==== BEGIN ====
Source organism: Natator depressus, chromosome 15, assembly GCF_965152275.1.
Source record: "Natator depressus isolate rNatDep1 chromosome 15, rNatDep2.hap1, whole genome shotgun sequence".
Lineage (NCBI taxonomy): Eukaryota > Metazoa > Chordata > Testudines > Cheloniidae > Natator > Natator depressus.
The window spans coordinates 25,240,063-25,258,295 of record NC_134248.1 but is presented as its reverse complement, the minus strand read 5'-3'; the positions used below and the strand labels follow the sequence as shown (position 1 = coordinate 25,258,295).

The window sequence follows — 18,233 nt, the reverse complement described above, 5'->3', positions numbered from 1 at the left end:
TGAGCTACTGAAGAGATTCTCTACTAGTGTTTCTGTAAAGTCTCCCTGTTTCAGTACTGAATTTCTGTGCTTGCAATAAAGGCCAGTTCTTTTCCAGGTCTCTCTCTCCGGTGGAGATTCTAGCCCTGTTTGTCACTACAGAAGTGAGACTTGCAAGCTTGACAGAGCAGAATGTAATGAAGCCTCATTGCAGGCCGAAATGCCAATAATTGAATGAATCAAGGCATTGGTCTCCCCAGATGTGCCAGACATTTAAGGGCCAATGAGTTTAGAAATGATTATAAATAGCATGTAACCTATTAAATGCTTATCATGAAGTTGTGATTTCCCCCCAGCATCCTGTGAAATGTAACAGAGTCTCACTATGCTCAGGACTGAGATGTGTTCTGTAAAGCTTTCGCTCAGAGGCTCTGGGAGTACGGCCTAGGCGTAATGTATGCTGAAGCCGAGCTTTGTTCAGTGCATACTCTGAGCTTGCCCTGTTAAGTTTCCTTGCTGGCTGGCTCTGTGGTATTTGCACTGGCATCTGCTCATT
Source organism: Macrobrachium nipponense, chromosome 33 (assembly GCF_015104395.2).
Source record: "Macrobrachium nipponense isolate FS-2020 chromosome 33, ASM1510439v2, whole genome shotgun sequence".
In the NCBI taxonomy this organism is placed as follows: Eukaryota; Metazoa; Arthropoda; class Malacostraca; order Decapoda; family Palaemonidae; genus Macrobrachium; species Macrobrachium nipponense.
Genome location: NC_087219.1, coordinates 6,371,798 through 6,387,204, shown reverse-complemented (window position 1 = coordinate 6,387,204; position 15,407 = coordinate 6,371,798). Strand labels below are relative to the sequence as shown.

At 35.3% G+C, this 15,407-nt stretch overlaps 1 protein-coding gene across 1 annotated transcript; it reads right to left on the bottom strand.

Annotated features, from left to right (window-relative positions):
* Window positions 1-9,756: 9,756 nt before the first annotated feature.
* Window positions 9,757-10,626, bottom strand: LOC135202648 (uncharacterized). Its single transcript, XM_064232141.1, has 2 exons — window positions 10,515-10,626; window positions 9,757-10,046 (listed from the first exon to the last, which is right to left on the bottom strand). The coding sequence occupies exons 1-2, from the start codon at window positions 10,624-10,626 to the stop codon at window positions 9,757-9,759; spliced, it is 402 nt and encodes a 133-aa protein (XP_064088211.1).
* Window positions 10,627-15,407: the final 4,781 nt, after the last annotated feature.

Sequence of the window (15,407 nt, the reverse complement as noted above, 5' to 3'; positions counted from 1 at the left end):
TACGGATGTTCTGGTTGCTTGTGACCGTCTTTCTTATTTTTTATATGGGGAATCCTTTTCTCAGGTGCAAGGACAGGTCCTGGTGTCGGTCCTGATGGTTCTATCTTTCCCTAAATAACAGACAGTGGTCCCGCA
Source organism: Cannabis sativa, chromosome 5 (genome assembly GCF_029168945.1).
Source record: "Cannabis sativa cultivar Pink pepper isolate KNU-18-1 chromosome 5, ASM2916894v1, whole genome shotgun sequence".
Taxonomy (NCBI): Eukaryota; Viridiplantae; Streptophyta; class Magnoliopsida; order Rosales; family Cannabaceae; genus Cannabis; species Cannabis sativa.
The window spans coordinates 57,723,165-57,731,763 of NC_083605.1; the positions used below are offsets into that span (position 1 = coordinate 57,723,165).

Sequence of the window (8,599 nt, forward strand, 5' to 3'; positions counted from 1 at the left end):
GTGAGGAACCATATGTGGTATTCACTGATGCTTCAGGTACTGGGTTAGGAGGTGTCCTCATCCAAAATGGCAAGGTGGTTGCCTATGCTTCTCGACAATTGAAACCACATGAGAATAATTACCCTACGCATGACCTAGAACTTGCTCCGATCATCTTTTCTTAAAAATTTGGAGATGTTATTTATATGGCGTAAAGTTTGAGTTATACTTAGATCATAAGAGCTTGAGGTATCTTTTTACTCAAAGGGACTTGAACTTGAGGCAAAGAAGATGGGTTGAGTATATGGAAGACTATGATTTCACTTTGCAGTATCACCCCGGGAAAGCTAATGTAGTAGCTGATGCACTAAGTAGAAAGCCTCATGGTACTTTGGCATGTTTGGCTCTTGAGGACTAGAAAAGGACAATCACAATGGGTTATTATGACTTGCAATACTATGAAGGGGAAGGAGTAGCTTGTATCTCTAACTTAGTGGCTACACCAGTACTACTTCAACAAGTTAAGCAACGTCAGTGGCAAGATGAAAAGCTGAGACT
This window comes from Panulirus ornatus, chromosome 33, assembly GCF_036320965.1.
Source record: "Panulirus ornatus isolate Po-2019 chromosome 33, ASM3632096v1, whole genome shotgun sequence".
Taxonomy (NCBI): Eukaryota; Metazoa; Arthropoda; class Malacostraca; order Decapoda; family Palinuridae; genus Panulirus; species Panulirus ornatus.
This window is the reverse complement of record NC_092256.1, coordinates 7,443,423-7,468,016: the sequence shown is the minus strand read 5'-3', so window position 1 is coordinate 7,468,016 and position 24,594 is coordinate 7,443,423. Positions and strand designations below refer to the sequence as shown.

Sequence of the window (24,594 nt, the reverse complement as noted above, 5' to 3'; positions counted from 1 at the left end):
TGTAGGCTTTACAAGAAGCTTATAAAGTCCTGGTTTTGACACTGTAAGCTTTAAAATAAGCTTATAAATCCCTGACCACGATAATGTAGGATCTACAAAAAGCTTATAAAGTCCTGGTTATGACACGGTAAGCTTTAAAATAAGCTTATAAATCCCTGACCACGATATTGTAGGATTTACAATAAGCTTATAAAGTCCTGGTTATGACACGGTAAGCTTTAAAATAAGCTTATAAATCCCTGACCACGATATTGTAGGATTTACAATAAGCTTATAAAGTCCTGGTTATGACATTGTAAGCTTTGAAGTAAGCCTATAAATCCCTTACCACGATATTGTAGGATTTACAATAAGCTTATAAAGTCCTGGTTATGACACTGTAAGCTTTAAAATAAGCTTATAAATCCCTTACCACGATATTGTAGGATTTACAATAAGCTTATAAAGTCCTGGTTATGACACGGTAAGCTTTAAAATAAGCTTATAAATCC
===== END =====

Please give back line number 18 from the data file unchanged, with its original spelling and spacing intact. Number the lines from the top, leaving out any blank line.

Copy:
Source organism: Cannabis sativa, chromosome 5 (genome assembly GCF_029168945.1).